Education Reforms in Sub-Saharan Africa: Paradigm Lost?

Education Reforms in Sub-Saharan Africa: Paradigm Lost?

Education Reforms in Sub-Saharan Africa: Paradigm Lost?

Education Reforms in Sub-Saharan Africa: Paradigm Lost?

Synopsis

Although many countries in sub-Saharan Africa have proclaimed it their goal to achieve free universal primary schooling to all children, few have come close to achieving it. The authors of this study describe the implementation of a major primary school reform in five countries (Benin, Ethiopia, Guinea, Malawi, and Uganda).

Excerpt

Jeanne Moulton and Karen Mundy

Many countries in sub-Saharan Africa have proclaimed it their goal to provide free universal primary schooling to all children, and the period between 1990 and 2000 saw the international community pay renewed attention to this goal. In 1988 the World Bank Policy Study, Education in Sub-Saharan Africa: Policies for Adjustment, Revitalization and Expansion, documented in great detail the sad reality that African educational systems had entered a period of deterioration and disrepair as a result of intensifying economic and political instability. The call for expanded international action to support African basic education systems was front and center at the 1990 World Conference on Education for All, held in Jomtien, Thailand. Virtually all the major international funding agencies responded by launching new programs to support basic education in the 1990s (Bennell and Furlong 1998). African governments have joined in these efforts, often by preparing their own “education for all” plans, and in some cases by announcing renewed commitment to the goal of universal free primary education as part of their larger transition to democratic government. A spirit of cooperation and commitment has grown among major international funding agencies, education development specialists, and African Ministries of Education, as exemplified in the work of a new international organization, the Association for the Development of Education in Africa (ADEA). Commitment to education for all has also become an essential part of the new debt relief initiatives for highly indebted poor countries (HIPC) being spearheaded by the World Bank.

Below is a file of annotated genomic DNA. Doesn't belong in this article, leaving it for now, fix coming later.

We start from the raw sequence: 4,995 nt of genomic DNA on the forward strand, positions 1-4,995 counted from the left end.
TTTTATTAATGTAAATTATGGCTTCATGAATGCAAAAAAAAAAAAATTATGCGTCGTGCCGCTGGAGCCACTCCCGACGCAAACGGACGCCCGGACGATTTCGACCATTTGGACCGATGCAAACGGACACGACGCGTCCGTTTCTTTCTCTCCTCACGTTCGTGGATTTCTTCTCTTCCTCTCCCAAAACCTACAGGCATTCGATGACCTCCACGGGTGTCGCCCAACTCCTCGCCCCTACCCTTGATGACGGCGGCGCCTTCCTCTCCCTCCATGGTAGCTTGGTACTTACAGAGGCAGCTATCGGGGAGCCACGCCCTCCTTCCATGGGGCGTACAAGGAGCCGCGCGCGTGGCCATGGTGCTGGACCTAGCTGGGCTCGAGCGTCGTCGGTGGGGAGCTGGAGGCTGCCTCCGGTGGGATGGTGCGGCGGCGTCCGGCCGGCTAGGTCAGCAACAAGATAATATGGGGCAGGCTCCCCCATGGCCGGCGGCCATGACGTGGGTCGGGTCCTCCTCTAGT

Yet although the intensity of the educational reform efforts in Africa continues to heighten, there remains a serious lack of research on the design and implementation of what we in this book describe as a movement for the comprehensive, systemic or system-wide reform of African school systems. The

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